<<Compute theta and phi values for sample in cone>>= 
Float sinThetaMax2 = radius * radius / DistanceSquared(ref.p, pCenter); Float cosThetaMax = std::sqrt(std::max((Float)0, 1 - sinThetaMax2)); Float cosTheta = (1 - u[0]) + u[0] * cosThetaMax; Float sinTheta = std::sqrt(std::max((Float)0, 1 - cosTheta * cosTheta)); Float phi = u[1] * 2 * Pi;

Given a sample angle left-parenthesis theta comma phi right-parenthesis with respect to the sampling coordinate system computed earlier, we can directly compute the corresponding sample point on the sphere. The derivation of this approach follows three steps, illustrated in Figure 14.9.

Figure 14.9: Geometric Setting for Computing the Sampled Point on the Sphere Corresponding to a Sampled Angle theta . (a) Right triangle with hypotenuse d Subscript normal c and angle theta . (b) The right triangle with hypotenuse from the center of the sphere to the sampled point on the sphere. (c) Given the lengths of the three sides of this triangle, the law of cosines gives the angle alpha to the sampled point.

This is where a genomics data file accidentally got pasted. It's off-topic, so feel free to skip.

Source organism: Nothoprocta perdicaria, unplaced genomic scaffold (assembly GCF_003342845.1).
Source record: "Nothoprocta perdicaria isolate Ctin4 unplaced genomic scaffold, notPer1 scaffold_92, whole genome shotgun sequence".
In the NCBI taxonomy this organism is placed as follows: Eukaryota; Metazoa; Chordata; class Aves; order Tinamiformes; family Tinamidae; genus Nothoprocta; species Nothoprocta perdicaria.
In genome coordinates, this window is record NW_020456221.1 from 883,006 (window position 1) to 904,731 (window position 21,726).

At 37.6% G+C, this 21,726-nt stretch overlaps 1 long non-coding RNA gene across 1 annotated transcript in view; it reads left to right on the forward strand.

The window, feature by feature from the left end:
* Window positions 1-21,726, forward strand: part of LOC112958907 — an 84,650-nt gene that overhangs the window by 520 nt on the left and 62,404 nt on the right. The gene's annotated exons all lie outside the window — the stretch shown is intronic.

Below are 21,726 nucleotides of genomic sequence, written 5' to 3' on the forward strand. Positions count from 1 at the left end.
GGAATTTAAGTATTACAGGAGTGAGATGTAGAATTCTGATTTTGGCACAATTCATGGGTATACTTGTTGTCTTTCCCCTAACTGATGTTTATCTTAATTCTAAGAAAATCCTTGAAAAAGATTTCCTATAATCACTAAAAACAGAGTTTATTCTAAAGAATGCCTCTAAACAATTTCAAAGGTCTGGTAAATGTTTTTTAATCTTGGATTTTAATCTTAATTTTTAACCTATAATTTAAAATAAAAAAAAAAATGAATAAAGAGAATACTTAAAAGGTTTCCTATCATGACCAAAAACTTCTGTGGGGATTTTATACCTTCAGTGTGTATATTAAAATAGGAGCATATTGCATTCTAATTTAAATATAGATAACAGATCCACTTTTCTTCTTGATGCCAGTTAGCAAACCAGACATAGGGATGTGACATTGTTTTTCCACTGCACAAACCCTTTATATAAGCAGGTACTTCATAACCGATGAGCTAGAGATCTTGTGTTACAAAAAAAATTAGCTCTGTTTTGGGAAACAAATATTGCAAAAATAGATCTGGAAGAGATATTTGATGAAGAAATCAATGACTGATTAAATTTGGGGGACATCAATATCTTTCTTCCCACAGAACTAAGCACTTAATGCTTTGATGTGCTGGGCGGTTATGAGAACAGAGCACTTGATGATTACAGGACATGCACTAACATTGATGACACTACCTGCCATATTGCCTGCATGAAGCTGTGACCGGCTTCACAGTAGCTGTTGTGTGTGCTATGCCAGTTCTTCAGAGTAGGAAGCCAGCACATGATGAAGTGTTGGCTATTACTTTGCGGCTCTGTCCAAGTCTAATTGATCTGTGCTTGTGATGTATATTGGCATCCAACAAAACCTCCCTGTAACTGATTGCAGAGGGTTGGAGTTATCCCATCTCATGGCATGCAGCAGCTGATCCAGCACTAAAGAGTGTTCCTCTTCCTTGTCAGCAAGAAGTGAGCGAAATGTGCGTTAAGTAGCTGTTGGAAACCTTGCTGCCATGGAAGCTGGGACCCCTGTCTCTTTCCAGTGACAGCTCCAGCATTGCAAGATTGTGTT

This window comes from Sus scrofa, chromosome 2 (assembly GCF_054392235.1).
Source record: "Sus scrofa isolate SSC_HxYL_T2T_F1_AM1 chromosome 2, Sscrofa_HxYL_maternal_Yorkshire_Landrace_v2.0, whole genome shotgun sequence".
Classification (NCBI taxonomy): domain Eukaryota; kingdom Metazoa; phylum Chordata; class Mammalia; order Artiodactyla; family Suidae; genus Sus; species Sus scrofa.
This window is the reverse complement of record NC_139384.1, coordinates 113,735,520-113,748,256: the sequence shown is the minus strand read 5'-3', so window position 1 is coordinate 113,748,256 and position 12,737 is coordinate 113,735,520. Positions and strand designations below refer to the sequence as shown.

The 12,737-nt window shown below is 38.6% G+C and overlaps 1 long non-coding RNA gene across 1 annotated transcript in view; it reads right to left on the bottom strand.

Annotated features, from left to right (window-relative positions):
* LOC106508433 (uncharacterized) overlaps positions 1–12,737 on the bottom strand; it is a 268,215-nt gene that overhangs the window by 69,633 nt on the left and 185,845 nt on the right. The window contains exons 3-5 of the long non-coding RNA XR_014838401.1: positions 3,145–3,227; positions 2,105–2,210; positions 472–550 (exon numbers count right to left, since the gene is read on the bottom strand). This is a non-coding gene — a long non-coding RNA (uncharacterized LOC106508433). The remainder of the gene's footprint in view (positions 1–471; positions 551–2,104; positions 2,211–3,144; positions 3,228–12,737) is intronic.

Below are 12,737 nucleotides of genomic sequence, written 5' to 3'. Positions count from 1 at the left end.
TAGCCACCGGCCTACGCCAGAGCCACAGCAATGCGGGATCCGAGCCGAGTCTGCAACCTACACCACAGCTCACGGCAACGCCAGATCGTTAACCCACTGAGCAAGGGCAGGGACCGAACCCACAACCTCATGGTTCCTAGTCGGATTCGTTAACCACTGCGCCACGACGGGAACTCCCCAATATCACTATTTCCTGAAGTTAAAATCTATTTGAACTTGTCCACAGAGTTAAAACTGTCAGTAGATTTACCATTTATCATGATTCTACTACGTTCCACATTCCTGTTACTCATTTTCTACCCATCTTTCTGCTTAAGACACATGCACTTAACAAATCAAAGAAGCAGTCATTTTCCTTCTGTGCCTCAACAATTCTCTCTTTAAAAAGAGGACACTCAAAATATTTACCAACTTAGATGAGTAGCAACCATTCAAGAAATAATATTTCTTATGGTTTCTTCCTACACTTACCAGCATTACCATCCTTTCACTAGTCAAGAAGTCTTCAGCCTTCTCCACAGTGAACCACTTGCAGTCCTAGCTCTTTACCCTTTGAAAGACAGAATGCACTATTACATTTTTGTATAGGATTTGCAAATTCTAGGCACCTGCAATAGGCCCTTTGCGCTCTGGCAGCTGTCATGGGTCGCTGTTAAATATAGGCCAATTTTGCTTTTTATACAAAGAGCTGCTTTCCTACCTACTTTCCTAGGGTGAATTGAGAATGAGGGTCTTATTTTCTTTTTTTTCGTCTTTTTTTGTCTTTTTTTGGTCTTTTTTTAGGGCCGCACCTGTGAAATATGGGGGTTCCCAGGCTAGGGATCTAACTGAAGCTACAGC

First, if we denote the distance from the reference point to the center of the sphere by d Subscript normal c and form a right triangle with angle theta at the reference point, then we can see that the lengths of the other two sides of the triangle, as shown in Figure 14.9(a), are d Subscript normal c Baseline cosine theta and d Subscript normal c Baseline sine theta .

Next, consider the right triangle shown in Figure 14.9(b), where the hypotenuse is the line segment with length equal to the sphere’s radius r that goes from the center of the sphere to the point where the line from the sampled angle intersects the sphere. From the Pythagorean theorem, we can see that the length of the third side of that triangle is